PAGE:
Don't overlook maternal mental health | Opinion

May is Mental Health Awareness Month (and also Maternal Mental Health Awareness Month) and it’s a good time to focus attention on assisting new mothers – and their families – on postpartum depression.

Postpartum depression (or PPD), anxiety and psychosis affect 15 percent (one in seven) new mothers and is caused by a dramatic and sudden shift in hormones following birth. Symptoms often appear between two weeks and 12 months post-birth and may include difficulty bonding with baby; persistent crying and isolation; rage, panic and hopelessness; loss of interest in pleasurable activities; avoiding social connections and fear of being alone due to intrusive thoughts of harming oneself or the baby.

PPD is vastly different from the “baby blues,” which can occur within a few days after childbirth and affects about 80 percent of new mothers. While symptoms of the baby blues can include mild sadness, fatigue, crying spells and mood swings that typically resolve within 10-14 days, symptoms of postpartum depression are far more severe and can last up to a year or more following birth.

If you apply the 15 percent national statistic in Brevard, that means about 650 local mothers experienced the debilitating effects of PPD last year in our county.

In the past, celebrities such as Brooke Shields, Marie Osmond, Chrissy Teigen and Hayden Panettiere have been outspoken about their own struggles with postpartum depression. Early this year, a PPD story made national headlines when Lindsay Clancy, 32 of Duxbury, Massachusetts, strangled and killed her three children during a postpartum psychosis episode. Her husband left home for only 20 minutes to run an errand at CVS and returned to find his three children dead and wife suffering in their front yard from a second story jump attempt following the murders.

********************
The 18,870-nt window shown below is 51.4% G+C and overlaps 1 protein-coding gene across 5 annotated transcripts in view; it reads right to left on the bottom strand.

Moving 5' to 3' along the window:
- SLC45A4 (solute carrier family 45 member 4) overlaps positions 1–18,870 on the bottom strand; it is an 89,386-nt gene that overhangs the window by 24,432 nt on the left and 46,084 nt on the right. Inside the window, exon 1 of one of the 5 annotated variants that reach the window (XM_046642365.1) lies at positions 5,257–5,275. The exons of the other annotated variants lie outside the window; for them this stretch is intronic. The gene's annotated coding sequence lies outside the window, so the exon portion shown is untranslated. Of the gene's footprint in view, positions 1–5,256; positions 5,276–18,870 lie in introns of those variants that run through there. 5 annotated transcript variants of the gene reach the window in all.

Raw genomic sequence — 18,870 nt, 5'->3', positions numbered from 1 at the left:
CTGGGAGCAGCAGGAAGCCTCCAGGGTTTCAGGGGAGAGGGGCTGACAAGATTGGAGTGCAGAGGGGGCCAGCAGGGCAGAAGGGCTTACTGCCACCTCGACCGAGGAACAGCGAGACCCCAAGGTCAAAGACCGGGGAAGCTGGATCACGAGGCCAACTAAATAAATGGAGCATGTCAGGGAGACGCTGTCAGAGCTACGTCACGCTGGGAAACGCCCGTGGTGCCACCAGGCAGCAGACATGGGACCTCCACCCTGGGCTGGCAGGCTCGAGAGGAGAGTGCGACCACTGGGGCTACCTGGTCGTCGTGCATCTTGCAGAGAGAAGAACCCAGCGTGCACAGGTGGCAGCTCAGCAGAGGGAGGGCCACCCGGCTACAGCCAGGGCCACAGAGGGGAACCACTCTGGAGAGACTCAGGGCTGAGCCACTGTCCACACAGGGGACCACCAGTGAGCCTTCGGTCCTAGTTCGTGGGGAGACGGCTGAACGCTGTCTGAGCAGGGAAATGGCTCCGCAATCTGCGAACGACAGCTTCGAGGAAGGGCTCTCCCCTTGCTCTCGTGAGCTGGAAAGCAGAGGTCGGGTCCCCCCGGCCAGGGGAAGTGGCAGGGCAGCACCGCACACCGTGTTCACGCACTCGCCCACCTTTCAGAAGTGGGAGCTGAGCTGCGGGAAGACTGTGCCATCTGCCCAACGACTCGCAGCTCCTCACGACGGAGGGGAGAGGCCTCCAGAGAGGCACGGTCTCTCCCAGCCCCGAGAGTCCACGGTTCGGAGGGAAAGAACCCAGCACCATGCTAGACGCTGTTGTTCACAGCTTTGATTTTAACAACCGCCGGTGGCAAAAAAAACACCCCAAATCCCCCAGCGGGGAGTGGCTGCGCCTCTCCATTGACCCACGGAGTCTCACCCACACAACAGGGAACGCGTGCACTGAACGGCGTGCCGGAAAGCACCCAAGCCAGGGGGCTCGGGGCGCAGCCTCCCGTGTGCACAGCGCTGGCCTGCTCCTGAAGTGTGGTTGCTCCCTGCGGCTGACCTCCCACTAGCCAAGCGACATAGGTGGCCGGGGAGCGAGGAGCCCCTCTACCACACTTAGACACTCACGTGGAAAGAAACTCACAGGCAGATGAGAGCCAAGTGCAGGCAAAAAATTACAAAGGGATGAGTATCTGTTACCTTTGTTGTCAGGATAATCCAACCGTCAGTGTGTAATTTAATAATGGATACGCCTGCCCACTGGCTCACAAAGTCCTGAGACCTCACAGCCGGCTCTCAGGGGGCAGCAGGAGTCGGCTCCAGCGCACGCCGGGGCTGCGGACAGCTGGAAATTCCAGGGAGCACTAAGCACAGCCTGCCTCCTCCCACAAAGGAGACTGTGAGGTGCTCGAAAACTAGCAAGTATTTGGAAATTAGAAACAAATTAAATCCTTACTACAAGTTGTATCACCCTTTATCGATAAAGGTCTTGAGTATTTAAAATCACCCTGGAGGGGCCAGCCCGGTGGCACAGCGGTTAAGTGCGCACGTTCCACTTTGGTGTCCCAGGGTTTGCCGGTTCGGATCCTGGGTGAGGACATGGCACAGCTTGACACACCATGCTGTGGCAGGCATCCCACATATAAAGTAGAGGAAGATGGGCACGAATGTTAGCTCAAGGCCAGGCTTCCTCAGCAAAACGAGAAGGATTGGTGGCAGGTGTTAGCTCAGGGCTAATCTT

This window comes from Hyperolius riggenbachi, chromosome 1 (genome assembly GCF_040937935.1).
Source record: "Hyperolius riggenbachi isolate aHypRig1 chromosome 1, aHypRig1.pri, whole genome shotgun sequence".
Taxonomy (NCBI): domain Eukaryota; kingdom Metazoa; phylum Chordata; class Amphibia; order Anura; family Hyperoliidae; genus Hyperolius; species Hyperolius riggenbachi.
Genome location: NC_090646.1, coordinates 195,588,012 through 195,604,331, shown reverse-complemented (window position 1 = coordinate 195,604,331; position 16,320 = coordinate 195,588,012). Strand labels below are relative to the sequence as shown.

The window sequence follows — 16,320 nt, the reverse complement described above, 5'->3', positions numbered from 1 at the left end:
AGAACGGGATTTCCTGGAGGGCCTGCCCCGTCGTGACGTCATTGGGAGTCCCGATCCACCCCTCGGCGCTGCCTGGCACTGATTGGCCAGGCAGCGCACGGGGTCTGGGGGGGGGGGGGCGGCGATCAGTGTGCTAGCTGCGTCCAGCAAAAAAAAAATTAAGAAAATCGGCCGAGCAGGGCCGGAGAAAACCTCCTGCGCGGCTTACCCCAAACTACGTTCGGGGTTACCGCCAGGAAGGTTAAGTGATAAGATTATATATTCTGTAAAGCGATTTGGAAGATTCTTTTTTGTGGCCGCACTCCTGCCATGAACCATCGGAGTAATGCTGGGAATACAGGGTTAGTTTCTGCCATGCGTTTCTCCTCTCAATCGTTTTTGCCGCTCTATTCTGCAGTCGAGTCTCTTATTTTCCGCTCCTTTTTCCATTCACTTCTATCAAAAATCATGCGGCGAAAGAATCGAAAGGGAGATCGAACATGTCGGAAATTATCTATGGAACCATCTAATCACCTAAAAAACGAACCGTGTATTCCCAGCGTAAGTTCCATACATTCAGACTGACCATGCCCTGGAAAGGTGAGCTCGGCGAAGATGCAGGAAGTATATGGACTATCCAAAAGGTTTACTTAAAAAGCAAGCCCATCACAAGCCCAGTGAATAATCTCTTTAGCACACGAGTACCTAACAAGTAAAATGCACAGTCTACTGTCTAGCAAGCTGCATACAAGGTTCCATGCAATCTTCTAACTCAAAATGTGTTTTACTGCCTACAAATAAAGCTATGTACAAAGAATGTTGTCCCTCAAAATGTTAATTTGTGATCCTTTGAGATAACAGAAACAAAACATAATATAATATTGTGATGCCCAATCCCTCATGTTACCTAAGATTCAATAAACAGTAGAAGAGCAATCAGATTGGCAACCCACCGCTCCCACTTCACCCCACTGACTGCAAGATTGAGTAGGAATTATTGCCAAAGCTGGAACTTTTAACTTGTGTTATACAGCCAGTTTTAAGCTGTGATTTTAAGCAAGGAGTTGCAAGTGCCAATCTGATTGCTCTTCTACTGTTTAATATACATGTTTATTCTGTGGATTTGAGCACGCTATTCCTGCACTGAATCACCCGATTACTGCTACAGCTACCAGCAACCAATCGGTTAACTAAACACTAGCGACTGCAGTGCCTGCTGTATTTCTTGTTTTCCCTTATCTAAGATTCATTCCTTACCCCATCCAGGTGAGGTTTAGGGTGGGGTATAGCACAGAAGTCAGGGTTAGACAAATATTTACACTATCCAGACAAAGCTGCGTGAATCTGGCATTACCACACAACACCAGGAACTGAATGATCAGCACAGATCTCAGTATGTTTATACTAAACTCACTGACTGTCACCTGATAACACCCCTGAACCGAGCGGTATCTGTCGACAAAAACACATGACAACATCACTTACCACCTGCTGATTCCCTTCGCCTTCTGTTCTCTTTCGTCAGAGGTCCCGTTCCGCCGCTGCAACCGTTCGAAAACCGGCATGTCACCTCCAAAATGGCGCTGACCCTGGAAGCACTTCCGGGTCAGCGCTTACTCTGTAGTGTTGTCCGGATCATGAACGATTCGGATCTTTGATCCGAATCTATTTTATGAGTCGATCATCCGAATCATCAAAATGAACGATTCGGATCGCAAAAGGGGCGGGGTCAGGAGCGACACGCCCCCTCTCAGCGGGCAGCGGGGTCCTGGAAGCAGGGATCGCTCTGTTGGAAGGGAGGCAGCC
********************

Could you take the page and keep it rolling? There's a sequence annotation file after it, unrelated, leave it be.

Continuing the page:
Typical postpartum visits with an OB/GYN are done at one-day, two weeks and several weeks post-birth, but often these doctors are focused primarily on the physical recovery of new moms, leaving the mental health component to therapists and psychiatrists. The problem is, many mothers going through postpartum depression don’t speak up and ask for help because there is an element of shame associated with not portraying the “perfect mom” persona after birth. So, these moms continue to suffer in silence, while the disorder takes over their homes and their lives.

More: Be intrusive. Be a haunt. Do anything to stop suicide | Opinion

More: More than just baby blues: Support group reaches out to moms with postpartum depression

Eighteen years ago, when I had my first child, I suffered from postpartum depression. I didn't want to leave my house, I cried constantly, I hid under my covers and it paralyzed me to hear my baby cry from across the house. I wanted to die. I didn't know what postpartum depression was back then and my OB/GYN didn't say a word even though I broke down at my follow-up appointments. My condition was the catalyst for my eventual divorce and break up of my family.

As the years went on, I met more and more women that had gone through the same thing. I made a promise to myself that I would do something about it - take the veil off this shame-ridden topic and help other moms. Three years ago, I finally had the opportunity to start this organization and to date we've had the opportunity to help over 100 local moms get the help they so desperately needed.

Tina Lange, founder of Postpartum Support Network in Brevard County, is a longtime Florida resident and proud mother to her 18-year old daughter Samantha and 15-year old son Alex.

We are partnering with area therapists, nurse practitioners and other mental health professionals to provide the critical support and medications necessary to effectively treat postpartum depression. The organization connects these professionals with suffering local moms and provides financial sponsorships for care as needed. The network is also working with local OB/GYN offices to incorporate focused PPD screening tools at regular postpartum office visits. A priority is to have more physicians referring suffering moms to organizations like the Postpartum Support Network, so they can get the care they need immediately.

Our goal is to create a proven local model for PPD support that can eventually be easily replicated in any community across the county.

Most of all, any woman suffering with PPD needs to know she isn’t alone.

If you or someone you know is suffering from postpartum depression, please contact the Postpartum Support Network at or visit

Tina Lange, founder of Postpartum Support Network in Brevard County, is a longtime Florida resident and proud mother to her 18-year old daughter Samantha and 15-year old son Alex.

This article originally appeared on Florida Today: Don't overlook maternal mental health